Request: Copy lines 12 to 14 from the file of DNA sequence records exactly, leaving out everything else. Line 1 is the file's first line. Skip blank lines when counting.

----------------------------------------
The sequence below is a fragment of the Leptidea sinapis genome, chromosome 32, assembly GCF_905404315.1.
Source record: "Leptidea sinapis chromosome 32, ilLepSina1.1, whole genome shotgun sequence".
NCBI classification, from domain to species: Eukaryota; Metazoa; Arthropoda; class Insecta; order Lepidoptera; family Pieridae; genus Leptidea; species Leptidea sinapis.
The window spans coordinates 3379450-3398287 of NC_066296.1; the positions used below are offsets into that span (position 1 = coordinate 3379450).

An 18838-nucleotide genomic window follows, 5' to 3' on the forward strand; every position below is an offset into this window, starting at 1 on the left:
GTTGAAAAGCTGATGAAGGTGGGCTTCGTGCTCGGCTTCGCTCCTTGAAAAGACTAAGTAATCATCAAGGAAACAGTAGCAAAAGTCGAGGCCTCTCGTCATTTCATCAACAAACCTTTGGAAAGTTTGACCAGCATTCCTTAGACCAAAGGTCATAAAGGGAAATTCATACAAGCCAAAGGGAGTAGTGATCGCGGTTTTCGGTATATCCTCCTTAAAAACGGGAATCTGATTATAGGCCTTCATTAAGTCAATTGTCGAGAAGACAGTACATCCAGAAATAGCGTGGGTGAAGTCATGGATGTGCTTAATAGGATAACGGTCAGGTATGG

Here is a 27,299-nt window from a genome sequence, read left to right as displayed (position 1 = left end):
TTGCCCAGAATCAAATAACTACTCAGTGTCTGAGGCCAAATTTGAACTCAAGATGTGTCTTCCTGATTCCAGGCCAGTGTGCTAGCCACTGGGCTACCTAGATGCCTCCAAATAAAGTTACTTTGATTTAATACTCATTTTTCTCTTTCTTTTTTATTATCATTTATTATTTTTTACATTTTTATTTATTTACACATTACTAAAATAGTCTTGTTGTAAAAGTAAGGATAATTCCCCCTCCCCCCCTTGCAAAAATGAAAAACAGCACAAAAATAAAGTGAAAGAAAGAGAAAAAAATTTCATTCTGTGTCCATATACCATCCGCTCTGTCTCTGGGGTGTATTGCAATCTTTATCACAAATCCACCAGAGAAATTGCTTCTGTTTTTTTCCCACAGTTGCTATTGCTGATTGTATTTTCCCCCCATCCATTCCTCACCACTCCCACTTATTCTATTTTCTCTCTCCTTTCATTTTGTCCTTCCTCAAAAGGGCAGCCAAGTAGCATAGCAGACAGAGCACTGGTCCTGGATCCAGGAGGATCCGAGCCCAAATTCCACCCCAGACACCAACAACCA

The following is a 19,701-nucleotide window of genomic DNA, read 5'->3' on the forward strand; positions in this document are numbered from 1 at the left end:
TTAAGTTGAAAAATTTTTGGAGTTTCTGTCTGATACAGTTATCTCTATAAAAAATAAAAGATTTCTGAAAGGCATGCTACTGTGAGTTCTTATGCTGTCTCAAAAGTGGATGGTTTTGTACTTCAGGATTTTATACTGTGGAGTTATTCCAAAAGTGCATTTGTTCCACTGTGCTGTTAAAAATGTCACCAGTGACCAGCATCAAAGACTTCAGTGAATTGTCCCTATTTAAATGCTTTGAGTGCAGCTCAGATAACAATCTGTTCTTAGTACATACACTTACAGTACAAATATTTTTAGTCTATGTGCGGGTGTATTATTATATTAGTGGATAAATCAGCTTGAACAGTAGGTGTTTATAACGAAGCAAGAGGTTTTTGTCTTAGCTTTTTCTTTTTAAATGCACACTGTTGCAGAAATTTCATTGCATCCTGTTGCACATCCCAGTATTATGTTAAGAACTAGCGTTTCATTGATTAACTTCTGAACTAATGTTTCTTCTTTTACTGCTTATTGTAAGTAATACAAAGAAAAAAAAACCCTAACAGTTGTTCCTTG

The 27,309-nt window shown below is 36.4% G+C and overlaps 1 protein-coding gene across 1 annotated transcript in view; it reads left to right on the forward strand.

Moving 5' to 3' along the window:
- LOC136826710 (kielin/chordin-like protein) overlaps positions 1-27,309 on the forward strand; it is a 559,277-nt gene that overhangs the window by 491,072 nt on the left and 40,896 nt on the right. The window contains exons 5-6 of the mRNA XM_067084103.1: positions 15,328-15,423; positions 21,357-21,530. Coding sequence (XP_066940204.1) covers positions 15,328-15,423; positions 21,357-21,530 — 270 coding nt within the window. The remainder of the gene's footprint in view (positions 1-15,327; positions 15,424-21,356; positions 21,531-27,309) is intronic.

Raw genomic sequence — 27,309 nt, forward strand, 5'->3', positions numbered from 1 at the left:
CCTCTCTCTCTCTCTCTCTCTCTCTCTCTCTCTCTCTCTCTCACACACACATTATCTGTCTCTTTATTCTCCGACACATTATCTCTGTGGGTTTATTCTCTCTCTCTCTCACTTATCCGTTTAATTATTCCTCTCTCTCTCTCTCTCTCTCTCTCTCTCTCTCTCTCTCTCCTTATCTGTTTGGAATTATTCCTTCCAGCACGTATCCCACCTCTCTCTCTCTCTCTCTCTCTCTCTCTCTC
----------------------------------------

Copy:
Moving 5' to 3' along the window:
- LOC136826710 (kielin/chordin-like protein) overlaps positions 1-27,309 on the forward strand; it is a 559,277-nt gene that overhangs the window by 491,072 nt on the left and 40,896 nt on the right. The window contains exons 5-6 of the mRNA XM_067084103.1: positions 15,328-15,423; positions 21,357-21,530. Coding sequence (XP_066940204.1) covers positions 15,328-15,423; positions 21,357-21,530 — 270 coding nt within the window. The remainder of the gene's footprint in view (positions 1-15,327; positions 15,424-21,356; positions 21,531-27,309) is intronic.

Raw genomic sequence — 27,309 nt, forward strand, 5'->3', positions numbered from 1 at the left: